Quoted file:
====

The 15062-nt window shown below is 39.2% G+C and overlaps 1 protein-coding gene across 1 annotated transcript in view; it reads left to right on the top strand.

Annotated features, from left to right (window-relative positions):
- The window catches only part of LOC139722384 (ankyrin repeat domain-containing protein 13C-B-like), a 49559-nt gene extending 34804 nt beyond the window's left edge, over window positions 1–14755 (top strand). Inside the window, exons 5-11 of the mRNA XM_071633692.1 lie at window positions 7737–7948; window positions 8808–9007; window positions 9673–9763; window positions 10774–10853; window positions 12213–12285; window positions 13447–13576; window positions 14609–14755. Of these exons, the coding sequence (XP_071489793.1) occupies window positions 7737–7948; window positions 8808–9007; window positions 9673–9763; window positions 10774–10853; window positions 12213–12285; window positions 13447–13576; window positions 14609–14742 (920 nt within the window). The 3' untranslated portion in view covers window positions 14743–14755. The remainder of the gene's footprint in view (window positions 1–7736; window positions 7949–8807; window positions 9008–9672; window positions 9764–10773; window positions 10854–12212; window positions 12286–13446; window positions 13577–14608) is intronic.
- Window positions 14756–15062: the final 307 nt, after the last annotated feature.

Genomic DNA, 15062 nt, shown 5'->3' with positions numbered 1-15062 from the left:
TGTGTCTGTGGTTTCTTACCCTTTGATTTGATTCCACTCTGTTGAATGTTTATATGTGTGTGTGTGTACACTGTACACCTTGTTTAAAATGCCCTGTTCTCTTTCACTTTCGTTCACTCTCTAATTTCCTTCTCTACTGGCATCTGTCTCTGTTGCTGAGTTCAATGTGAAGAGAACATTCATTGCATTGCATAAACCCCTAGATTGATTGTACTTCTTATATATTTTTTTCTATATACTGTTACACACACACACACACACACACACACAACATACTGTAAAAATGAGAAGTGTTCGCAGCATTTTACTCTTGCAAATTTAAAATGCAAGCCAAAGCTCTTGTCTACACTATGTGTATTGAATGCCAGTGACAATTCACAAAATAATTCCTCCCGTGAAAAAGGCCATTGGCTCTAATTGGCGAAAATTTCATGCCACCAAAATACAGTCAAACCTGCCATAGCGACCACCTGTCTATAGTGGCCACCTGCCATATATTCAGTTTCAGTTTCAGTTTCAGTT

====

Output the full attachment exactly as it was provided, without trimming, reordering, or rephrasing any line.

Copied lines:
The 15062-nt window shown below is 39.2% G+C and overlaps 1 protein-coding gene across 1 annotated transcript in view; it reads left to right on the top strand.

Annotated features, from left to right (window-relative positions):
- The window catches only part of LOC139722384 (ankyrin repeat domain-containing protein 13C-B-like), a 49559-nt gene extending 34804 nt beyond the window's left edge, over window positions 1–14755 (top strand). Inside the window, exons 5-11 of the mRNA XM_071633692.1 lie at window positions 7737–7948; window positions 8808–9007; window positions 9673–9763; window positions 10774–10853; window positions 12213–12285; window positions 13447–13576; window positions 14609–14755. Of these exons, the coding sequence (XP_071489793.1) occupies window positions 7737–7948; window positions 8808–9007; window positions 9673–9763; window positions 10774–10853; window positions 12213–12285; window positions 13447–13576; window positions 14609–14742 (920 nt within the window). The 3' untranslated portion in view covers window positions 14743–14755. The remainder of the gene's footprint in view (window positions 1–7736; window positions 7949–8807; window positions 9008–9672; window positions 9764–10773; window positions 10854–12212; window positions 12286–13446; window positions 13577–14608) is intronic.
- Window positions 14756–15062: the final 307 nt, after the last annotated feature.

Genomic DNA, 15062 nt, shown 5'->3' with positions numbered 1-15062 from the left:
TGTGTCTGTGGTTTCTTACCCTTTGATTTGATTCCACTCTGTTGAATGTTTATATGTGTGTGTGTGTACACTGTACACCTTGTTTAAAATGCCCTGTTCTCTTTCACTTTCGTTCACTCTCTAATTTCCTTCTCTACTGGCATCTGTCTCTGTTGCTGAGTTCAATGTGAAGAGAACATTCATTGCATTGCATAAACCCCTAGATTGATTGTACTTCTTATATATTTTTTTCTATATACTGTTACACACACACACACACACACACACACAACATACTGTAAAAATGAGAAGTGTTCGCAGCATTTTACTCTTGCAAATTTAAAATGCAAGCCAAAGCTCTTGTCTACACTATGTGTATTGAATGCCAGTGACAATTCACAAAATAATTCCTCCCGTGAAAAAGGCCATTGGCTCTAATTGGCGAAAATTTCATGCCACCAAAATACAGTCAAACCTGCCATAGCGACCACCTGTCTATAGTGGCCACCTGCCATATATTCAGTTTCAGTTTCAGTTTCAGTT